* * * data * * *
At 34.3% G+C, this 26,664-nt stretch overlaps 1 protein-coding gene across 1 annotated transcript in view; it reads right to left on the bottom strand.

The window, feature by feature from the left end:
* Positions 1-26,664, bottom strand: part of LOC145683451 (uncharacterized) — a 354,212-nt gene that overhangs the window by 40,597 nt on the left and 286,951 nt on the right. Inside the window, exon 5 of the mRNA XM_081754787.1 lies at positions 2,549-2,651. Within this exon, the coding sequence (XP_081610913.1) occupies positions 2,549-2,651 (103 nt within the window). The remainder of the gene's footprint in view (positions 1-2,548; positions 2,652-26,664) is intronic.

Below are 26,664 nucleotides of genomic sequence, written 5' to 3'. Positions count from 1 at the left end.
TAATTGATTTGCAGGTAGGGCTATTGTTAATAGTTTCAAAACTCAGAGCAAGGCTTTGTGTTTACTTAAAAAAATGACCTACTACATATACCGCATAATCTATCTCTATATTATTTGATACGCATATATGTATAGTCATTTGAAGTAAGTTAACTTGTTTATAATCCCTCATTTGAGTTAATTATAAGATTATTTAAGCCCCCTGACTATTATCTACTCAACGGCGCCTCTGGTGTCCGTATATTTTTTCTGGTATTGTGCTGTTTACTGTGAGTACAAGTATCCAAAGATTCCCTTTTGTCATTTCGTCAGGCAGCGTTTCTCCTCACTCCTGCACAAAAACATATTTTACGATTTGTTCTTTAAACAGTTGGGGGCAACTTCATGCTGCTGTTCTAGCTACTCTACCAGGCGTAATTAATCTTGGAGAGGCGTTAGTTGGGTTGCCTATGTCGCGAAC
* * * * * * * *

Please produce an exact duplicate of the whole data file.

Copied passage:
At 34.3% G+C, this 26,664-nt stretch overlaps 1 protein-coding gene across 1 annotated transcript in view; it reads right to left on the bottom strand.

The window, feature by feature from the left end:
* Positions 1-26,664, bottom strand: part of LOC145683451 (uncharacterized) — a 354,212-nt gene that overhangs the window by 40,597 nt on the left and 286,951 nt on the right. Inside the window, exon 5 of the mRNA XM_081754787.1 lies at positions 2,549-2,651. Within this exon, the coding sequence (XP_081610913.1) occupies positions 2,549-2,651 (103 nt within the window). The remainder of the gene's footprint in view (positions 1-2,548; positions 2,652-26,664) is intronic.

Below are 26,664 nucleotides of genomic sequence, written 5' to 3'. Positions count from 1 at the left end.
TAATTGATTTGCAGGTAGGGCTATTGTTAATAGTTTCAAAACTCAGAGCAAGGCTTTGTGTTTACTTAAAAAAATGACCTACTACATATACCGCATAATCTATCTCTATATTATTTGATACGCATATATGTATAGTCATTTGAAGTAAGTTAACTTGTTTATAATCCCTCATTTGAGTTAATTATAAGATTATTTAAGCCCCCTGACTATTATCTACTCAACGGCGCCTCTGGTGTCCGTATATTTTTTCTGGTATTGTGCTGTTTACTGTGAGTACAAGTATCCAAAGATTCCCTTTTGTCATTTCGTCAGGCAGCGTTTCTCCTCACTCCTGCACAAAAACATATTTTACGATTTGTTCTTTAAACAGTTGGGGGCAACTTCATGCTGCTGTTCTAGCTACTCTACCAGGCGTAATTAATCTTGGAGAGGCGTTAGTTGGGTTGCCTATGTCGCGAAC